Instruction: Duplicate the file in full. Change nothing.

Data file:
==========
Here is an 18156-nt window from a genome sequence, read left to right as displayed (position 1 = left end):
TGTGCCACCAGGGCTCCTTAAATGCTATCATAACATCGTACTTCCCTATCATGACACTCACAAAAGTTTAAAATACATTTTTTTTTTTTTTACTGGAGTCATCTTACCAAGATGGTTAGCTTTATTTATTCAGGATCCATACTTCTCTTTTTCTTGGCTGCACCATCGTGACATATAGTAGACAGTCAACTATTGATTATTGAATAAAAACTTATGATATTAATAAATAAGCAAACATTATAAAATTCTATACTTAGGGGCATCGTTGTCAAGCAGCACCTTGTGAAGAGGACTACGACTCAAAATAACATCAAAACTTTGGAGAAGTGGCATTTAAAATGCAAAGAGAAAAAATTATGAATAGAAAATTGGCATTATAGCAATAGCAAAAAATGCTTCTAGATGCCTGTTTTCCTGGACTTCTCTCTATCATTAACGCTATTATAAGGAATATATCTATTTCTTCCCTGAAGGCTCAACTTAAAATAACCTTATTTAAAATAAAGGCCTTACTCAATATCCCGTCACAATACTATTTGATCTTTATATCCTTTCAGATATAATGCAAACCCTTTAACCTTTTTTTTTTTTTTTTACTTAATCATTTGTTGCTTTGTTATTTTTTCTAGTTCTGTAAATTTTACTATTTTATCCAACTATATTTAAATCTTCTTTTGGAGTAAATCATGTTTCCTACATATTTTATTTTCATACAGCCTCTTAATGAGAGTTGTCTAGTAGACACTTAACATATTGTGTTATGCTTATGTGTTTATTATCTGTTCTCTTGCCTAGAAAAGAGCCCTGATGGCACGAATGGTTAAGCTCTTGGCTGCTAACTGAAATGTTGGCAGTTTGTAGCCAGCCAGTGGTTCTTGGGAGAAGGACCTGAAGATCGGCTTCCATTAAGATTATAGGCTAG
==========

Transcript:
Here is an 18156-nt window from a genome sequence, read left to right as displayed (position 1 = left end):
TGTGCCACCAGGGCTCCTTAAATGCTATCATAACATCGTACTTCCCTATCATGACACTCACAAAAGTTTAAAATACATTTTTTTTTTTTTTACTGGAGTCATCTTACCAAGATGGTTAGCTTTATTTATTCAGGATCCATACTTCTCTTTTTCTTGGCTGCACCATCGTGACATATAGTAGACAGTCAACTATTGATTATTGAATAAAAACTTATGATATTAATAAATAAGCAAACATTATAAAATTCTATACTTAGGGGCATCGTTGTCAAGCAGCACCTTGTGAAGAGGACTACGACTCAAAATAACATCAAAACTTTGGAGAAGTGGCATTTAAAATGCAAAGAGAAAAAATTATGAATAGAAAATTGGCATTATAGCAATAGCAAAAAATGCTTCTAGATGCCTGTTTTCCTGGACTTCTCTCTATCATTAACGCTATTATAAGGAATATATCTATTTCTTCCCTGAAGGCTCAACTTAAAATAACCTTATTTAAAATAAAGGCCTTACTCAATATCCCGTCACAATACTATTTGATCTTTATATCCTTTCAGATATAATGCAAACCCTTTAACCTTTTTTTTTTTTTTTTACTTAATCATTTGTTGCTTTGTTATTTTTTCTAGTTCTGTAAATTTTACTATTTTATCCAACTATATTTAAATCTTCTTTTGGAGTAAATCATGTTTCCTACATATTTTATTTTCATACAGCCTCTTAATGAGAGTTGTCTAGTAGACACTTAACATATTGTGTTATGCTTATGTGTTTATTATCTGTTCTCTTGCCTAGAAAAGAGCCCTGATGGCACGAATGGTTAAGCTCTTGGCTGCTAACTGAAATGTTGGCAGTTTGTAGCCAGCCAGTGGTTCTTGGGAGAAGGACCTGAAGATCGGCTTCCATTAAGATTATAGGCTAG